Sunday, May 6, 2012
The Pay-offs lament
As I stepped from the plane and took toward the city I had always dreamed of seeing, I laughed to myself when I noticed the skyline wasn’t all that different than L.A. or even San Francisco. Continuing to giggle I made my way out of the runway and into the wide open range of the terminal, where I was greeted by a small gathering of people standing around waiting for other passengers. A few stepped aside as I made my way through them. Even with the wall of voices that surrounded and struck my ears, although I didn’t understand a word being spoken, it didn’t feel different than any airport in California. When I stepped up to security and they waved me over with a black fat wand, I nodded when they were through and stepped over toward the luggage carousel. Taking note how many people were around it, real relief filled me knowing that my belongings had been sent to my new apartment still more than 3 hours away from where I stood. In some unknown new hometown out there in an unfamiliar country I worked so hard to get to. Different people, a new place, not one sign I could read, but still my mind fought that it didn’t feel like home.
Once outside and the night greeted me, I checked a little map that was mailed to me by my new boss of the area so I could find my hotel for the night so he could pick me up in the morning. Stapled to the map was a note written in very careful but still barely legible letters read, “If you show this to taxi man, he drop you at hotel”. Stepping to the sidewalk I realized I never once ever had to flag down a taxi. “Do I put my thumb out?” I thought. “Just do what you see those people do in all those movies that are based in New York.”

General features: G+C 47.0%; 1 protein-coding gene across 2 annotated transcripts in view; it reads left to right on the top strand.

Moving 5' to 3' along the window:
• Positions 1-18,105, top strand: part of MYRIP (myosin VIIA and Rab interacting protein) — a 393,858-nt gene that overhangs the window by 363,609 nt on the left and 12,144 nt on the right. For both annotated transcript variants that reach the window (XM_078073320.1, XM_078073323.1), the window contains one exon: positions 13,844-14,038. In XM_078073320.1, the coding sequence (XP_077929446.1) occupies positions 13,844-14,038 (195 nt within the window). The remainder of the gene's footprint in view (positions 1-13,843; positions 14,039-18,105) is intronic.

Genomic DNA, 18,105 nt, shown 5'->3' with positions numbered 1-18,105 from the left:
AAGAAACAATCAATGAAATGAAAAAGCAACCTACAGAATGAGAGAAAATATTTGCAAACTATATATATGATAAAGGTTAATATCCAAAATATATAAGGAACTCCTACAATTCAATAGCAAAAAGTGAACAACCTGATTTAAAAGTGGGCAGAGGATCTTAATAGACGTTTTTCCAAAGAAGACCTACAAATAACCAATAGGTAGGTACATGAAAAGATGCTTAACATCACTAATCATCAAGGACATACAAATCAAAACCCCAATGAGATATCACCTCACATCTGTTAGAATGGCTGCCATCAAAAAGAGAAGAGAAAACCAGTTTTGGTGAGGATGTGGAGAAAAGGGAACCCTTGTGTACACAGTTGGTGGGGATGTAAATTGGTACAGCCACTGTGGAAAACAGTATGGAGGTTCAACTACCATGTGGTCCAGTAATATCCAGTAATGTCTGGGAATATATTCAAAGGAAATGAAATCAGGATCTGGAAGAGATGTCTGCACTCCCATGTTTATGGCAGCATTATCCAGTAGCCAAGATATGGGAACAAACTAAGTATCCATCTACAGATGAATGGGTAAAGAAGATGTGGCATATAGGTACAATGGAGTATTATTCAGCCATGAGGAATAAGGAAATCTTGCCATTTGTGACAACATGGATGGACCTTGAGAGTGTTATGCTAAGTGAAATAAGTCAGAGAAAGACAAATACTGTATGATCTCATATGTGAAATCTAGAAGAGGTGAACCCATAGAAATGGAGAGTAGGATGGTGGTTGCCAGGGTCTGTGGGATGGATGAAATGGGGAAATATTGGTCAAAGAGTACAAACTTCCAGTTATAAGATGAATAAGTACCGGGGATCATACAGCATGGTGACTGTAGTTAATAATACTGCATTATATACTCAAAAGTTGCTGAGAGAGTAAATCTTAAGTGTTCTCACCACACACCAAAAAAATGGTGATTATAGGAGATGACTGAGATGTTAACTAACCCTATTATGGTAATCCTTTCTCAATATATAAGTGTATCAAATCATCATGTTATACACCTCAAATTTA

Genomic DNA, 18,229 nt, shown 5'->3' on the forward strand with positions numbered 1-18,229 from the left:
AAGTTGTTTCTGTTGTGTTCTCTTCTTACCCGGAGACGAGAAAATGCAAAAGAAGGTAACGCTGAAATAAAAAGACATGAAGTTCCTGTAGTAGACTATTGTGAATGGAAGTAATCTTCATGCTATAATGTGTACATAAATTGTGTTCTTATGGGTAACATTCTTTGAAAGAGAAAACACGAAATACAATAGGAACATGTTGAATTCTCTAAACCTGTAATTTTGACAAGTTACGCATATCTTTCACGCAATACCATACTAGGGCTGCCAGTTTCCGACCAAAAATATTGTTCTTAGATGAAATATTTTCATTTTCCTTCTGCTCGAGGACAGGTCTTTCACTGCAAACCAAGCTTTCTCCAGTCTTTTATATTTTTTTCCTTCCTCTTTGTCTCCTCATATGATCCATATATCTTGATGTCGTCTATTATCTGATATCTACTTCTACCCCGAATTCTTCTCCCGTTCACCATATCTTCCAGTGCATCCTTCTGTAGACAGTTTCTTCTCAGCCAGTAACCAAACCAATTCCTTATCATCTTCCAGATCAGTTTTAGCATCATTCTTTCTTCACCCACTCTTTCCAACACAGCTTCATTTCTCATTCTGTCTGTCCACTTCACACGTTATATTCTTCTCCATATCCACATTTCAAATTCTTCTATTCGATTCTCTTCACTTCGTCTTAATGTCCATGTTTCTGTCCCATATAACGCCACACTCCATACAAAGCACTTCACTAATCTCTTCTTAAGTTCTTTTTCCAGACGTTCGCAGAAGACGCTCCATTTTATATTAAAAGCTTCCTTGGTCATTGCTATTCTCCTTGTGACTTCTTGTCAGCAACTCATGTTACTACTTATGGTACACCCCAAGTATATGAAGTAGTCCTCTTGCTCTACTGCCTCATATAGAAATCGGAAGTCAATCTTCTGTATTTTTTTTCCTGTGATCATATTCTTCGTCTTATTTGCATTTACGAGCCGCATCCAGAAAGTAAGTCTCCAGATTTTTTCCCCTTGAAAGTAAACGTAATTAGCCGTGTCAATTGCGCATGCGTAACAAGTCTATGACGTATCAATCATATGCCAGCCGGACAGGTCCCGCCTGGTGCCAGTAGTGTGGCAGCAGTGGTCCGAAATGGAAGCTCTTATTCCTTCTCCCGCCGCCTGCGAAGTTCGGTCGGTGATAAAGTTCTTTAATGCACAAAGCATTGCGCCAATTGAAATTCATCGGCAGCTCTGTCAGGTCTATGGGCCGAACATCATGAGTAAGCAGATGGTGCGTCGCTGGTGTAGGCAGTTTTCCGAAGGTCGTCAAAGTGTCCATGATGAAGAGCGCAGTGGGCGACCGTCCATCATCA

“Yo, taxi!” I shouted causing several people to turn and stare at me. “Sorry.” I smiled. None of them smiled back and hurried away. So I stood away from the sidewalk a little and waved at every taxi that went by. “Damn it,” I said under my breath.
“When they have a yellow light in the window like that it means they are unavailable,” a gruff male voice said from my left shoulder. A middle aged man with a gentle expression underneath his bald head that held a gleam on it, smiled up at me; his accent was nearly none existent. “Wave at the ones that have red lights, it means they are in service. But even if they have red lights doesn’t mean they will pick you up. But don’t feel too bad. Most of them don’t speak English and that’s why they won’t take you. You’ll get one that’s willing. But I wouldn’t shout it tends to make them nervous. Just put your hand out.”
“I see. Thank you so much,” I said.
“You are welcome. Take care now,” he said and went on his way.
“You too,” I said and followed his instructions. After the fifth taxi had past me with red lights, one finally rolled over and stopped. As I reached for the handle the door swung open and smashed into my knuckles, I grimaced and did my best not to shout. Sitting down with a thud cradling my hand to my chest I heard the driver apologize in the native tongue. With my hand still stinging all I could muster was a nod and a smile to let him know I was okay. He spoke again, but not having no idea what he said I guessed he was asking, “Where to?” Fishing out the map with the directions to the hotel I gave it to him. He nodded and drove away from the airport. With no music playing I settled back into the seat, my hand had stopped hurting and as I held it up to the light coming in from outside to see if it would bruise I noticed just how clean everything in the car was. The seats looked newly vacuumed; the window that separated me from the driver was completely free of finger prints. If this was anywhere else the window would be scratched with gang signs and filth. A picture of the driver was in front of me on the back side of the window; even in the low light it was easy to see he was young and pleasant looking. As I looked over I saw he was wearing white gloves and a sharp hat with a dark tie around his neck. I smiled and went back to the world outside.